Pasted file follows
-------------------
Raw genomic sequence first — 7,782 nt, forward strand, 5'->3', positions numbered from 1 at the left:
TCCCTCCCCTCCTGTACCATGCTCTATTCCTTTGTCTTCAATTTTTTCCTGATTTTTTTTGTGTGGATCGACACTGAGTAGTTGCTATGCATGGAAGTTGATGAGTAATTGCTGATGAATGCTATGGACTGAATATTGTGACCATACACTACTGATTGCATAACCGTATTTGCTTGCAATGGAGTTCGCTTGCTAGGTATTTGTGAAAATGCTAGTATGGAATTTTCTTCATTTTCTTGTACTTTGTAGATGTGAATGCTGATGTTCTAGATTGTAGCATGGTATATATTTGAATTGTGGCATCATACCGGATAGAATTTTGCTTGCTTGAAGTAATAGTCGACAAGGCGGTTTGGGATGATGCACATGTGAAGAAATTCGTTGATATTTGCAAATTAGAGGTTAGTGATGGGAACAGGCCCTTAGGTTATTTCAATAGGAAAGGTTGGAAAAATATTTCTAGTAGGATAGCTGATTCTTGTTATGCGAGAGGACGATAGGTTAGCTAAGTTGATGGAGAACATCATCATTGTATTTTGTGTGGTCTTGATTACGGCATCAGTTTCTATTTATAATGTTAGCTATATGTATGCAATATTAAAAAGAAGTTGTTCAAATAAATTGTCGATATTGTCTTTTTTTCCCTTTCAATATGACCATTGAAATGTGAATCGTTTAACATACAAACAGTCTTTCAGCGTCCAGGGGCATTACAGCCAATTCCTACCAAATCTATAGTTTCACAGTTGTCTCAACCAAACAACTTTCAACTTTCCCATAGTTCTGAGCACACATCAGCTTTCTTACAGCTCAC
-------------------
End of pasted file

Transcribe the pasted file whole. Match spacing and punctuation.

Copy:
Raw genomic sequence first — 7,782 nt, forward strand, 5'->3', positions numbered from 1 at the left:
TCCCTCCCCTCCTGTACCATGCTCTATTCCTTTGTCTTCAATTTTTTCCTGATTTTTTTTGTGTGGATCGACACTGAGTAGTTGCTATGCATGGAAGTTGATGAGTAATTGCTGATGAATGCTATGGACTGAATATTGTGACCATACACTACTGATTGCATAACCGTATTTGCTTGCAATGGAGTTCGCTTGCTAGGTATTTGTGAAAATGCTAGTATGGAATTTTCTTCATTTTCTTGTACTTTGTAGATGTGAATGCTGATGTTCTAGATTGTAGCATGGTATATATTTGAATTGTGGCATCATACCGGATAGAATTTTGCTTGCTTGAAGTAATAGTCGACAAGGCGGTTTGGGATGATGCACATGTGAAGAAATTCGTTGATATTTGCAAATTAGAGGTTAGTGATGGGAACAGGCCCTTAGGTTATTTCAATAGGAAAGGTTGGAAAAATATTTCTAGTAGGATAGCTGATTCTTGTTATGCGAGAGGACGATAGGTTAGCTAAGTTGATGGAGAACATCATCATTGTATTTTGTGTGGTCTTGATTACGGCATCAGTTTCTATTTATAATGTTAGCTATATGTATGCAATATTAAAAAGAAGTTGTTCAAATAAATTGTCGATATTGTCTTTTTTTCCCTTTCAATATGACCATTGAAATGTGAATCGTTTAACATACAAACAGTCTTTCAGCGTCCAGGGGCATTACAGCCAATTCCTACCAAATCTATAGTTTCACAGTTGTCTCAACCAAACAACTTTCAACTTTCCCATAGTTCTGAGCACACATCAGCTTTCTTACAGCTCAC